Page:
Our Latinx Student-Athletes: Maricarmen Reyes

Our Latinx Student-Athletes: Maricarmen Reyes 

Visual Credit: Melissa Morales

Maricarmen Reyes has been playing soccer since she was four years old. Since then, she’s played all over the world. Not only has she represented the United States in major tournaments, but the Adidas athlete has also represented Mexico as a player on the women’s national team. 


After the monumental win for UCLA women’s soccer last December, marking UCLA’s 120th NCAA Championship win, the double bruin signed to play professionally with the women’s Mexican soccer club Tigres UANL Femenil – a soccer club based in Monterrey, Nuevo Leon, Mexico. 


A Santa Ana native, Maricarmen’s advocacy for her hometown didn’t stop when she arrived at UCLA. Orgullosa would be an understatement to describe how Maricarmen feels about her Santa Ana community. She’s empowered by her opportunity to play and how impactful she can be for the youth in her city. 


“A lot of these kids don’t really have the opportunities to go D1, play college sports, or even have the chance to know what college is and for me that door opened because of soccer, so I think there are so many talented kids in the city that do get left behind because they don’t really have a role model and I feel like I am doing a disservice to my community if I don’t help those kids because they’re just left behind.”


Reyes adds that including her community in the opportunities she has been given is integral to her mission, “For me, it’s “how can I change that and how can I impact my community in any way that I can?” especially sharing my experiences at UCLA and with the Mexican National team. I think it’s so special because my parents sacrificed everything for me to be here and I’m just trying to take advantage of that.”

This past fall quarter, Maricarmen partnered up with her brother, former UCLA men’s soccer player, Oscar Reyes, to bring 60 students on a campus tour of UCLA and its athletic facilities. Reyes shared that she wanted the students to feel like they, too, were capable of achieving their college and career goals.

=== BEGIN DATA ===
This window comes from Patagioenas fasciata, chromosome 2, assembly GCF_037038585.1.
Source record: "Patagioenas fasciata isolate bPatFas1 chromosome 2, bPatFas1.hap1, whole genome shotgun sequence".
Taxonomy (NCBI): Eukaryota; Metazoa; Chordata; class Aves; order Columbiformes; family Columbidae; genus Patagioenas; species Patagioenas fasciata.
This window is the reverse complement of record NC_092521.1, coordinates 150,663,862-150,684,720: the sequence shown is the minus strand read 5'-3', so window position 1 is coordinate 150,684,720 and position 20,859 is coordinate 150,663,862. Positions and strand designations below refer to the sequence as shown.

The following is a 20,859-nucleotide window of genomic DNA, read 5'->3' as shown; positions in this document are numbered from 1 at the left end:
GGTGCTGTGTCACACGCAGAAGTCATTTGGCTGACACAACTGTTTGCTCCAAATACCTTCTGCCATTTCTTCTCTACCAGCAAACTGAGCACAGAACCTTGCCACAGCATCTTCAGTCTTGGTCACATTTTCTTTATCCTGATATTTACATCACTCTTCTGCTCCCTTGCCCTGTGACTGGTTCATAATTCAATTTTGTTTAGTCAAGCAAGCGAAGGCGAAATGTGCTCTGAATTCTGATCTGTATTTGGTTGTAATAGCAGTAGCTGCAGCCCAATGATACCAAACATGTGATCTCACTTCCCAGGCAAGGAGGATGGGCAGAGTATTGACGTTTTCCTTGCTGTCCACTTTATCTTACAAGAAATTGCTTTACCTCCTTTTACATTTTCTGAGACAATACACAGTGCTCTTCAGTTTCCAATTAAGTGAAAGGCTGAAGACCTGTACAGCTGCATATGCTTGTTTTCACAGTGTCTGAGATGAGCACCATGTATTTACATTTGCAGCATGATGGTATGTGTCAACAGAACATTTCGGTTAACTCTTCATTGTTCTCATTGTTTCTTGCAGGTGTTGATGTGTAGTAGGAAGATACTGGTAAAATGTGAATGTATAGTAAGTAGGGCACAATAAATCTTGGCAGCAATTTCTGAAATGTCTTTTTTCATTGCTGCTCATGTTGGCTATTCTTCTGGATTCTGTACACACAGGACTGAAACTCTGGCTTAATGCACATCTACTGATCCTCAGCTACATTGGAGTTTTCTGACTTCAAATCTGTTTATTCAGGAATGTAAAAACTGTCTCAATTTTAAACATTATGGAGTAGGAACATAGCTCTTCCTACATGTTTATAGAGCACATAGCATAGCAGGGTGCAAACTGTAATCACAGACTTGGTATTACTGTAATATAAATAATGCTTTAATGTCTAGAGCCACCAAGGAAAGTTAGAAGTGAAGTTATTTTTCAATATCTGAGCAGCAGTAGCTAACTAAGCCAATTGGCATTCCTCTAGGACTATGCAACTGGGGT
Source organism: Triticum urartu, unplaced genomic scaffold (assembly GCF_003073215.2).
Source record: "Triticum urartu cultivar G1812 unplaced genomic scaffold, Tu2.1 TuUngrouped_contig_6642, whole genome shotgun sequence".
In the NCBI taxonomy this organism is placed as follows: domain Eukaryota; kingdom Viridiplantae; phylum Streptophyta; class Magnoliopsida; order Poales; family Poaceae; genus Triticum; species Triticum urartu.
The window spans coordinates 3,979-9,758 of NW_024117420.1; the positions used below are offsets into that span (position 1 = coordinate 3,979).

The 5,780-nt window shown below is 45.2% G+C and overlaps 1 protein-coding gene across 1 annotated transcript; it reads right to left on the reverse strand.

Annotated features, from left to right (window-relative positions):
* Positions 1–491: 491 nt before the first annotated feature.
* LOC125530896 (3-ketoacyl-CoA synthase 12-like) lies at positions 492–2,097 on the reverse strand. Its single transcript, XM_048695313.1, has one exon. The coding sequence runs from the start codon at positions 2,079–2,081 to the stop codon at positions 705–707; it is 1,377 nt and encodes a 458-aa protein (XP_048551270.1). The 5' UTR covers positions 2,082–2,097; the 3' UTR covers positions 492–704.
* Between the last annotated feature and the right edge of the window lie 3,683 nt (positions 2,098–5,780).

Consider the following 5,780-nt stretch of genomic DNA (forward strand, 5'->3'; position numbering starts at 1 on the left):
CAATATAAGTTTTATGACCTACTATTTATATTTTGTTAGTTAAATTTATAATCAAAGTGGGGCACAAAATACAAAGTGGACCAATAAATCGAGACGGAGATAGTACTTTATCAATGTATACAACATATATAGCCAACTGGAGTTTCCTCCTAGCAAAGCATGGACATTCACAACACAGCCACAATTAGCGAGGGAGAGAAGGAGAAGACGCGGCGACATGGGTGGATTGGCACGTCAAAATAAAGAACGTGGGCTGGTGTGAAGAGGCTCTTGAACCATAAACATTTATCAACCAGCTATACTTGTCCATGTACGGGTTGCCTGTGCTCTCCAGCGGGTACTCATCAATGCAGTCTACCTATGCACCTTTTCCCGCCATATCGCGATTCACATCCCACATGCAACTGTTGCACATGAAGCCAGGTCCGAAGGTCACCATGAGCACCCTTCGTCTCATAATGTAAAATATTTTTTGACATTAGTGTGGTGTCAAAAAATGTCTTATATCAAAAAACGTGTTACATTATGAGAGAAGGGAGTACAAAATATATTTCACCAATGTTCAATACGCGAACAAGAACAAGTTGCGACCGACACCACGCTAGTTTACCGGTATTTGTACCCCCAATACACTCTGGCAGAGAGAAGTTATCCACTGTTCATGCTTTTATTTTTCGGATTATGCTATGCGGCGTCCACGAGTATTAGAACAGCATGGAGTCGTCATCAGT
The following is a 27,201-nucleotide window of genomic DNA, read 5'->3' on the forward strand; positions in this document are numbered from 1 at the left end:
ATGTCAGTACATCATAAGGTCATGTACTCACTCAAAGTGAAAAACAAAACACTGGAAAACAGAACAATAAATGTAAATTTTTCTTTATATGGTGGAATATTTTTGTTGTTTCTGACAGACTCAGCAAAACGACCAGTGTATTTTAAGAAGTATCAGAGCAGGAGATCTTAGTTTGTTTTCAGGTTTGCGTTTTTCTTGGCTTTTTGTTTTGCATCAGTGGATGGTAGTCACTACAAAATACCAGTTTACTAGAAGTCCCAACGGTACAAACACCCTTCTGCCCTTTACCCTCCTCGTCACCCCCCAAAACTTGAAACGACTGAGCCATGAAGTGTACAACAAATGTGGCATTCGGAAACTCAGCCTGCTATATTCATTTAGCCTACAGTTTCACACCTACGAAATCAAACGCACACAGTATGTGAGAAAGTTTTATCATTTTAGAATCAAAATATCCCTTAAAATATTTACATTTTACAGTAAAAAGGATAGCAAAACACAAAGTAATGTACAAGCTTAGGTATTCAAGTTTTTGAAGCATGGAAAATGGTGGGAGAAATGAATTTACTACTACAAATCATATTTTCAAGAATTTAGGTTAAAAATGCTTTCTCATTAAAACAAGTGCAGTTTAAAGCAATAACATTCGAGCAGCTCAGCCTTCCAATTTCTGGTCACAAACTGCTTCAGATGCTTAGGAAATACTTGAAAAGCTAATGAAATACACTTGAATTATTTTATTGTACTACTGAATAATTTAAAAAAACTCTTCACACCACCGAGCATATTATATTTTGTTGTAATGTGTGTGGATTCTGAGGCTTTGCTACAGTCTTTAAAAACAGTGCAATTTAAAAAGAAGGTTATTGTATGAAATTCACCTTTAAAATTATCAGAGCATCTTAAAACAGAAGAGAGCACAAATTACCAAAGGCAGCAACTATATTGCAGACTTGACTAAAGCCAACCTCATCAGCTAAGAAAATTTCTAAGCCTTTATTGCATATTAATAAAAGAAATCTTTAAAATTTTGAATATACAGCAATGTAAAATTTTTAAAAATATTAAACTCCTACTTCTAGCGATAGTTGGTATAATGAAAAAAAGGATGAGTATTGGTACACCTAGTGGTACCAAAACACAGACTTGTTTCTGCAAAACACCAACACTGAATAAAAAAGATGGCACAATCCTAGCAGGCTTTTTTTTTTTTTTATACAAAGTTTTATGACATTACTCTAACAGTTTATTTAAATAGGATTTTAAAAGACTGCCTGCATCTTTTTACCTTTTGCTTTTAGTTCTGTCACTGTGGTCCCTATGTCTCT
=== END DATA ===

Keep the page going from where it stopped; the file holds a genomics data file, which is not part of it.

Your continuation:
“For them to see UCLA, it’s like well now something else is there for them that maybe they would have never known. Some of these kids were like in tears you know? And it’s like, to me it’s like “Oh I can take 60 kids to Royce Hall and tell them the importance of Royce Hall or why it’s there or Janss Steps.” It was really nothing for me because I can do that any day but for these kids it was everything.”

Inspired by Kobe Bryant, Maricarmen wears the number twenty-four and attributes that choice to her work ethic and the legacy she hopes to leave behind at UCLA. 


“I just think, and it goes back to me being Mexican. I love having that identity and if anyone in ten years hears my name, it’s the Mexican girl that every single game, she played, she gave it her all and she was a warrior, Maricarmen says.“I think that word pretty much describes me and I mean, wearing number 24 is for Kobe. I think what he stands for, and what he represents, is what I hope other people would see in me and just like the fight, and the gana to just not quit and never give up and to me that’s character. I think that would be my legacy.”


Having a chance to learn more about Maricarmen, we talked about family, representation, playing for big name teams at a young age, and advice she would give to athletes who want to pursue similar dreams. 


Photo Credit: UCLA Women’s Soccer Twitter Page, @UCLAWSoccer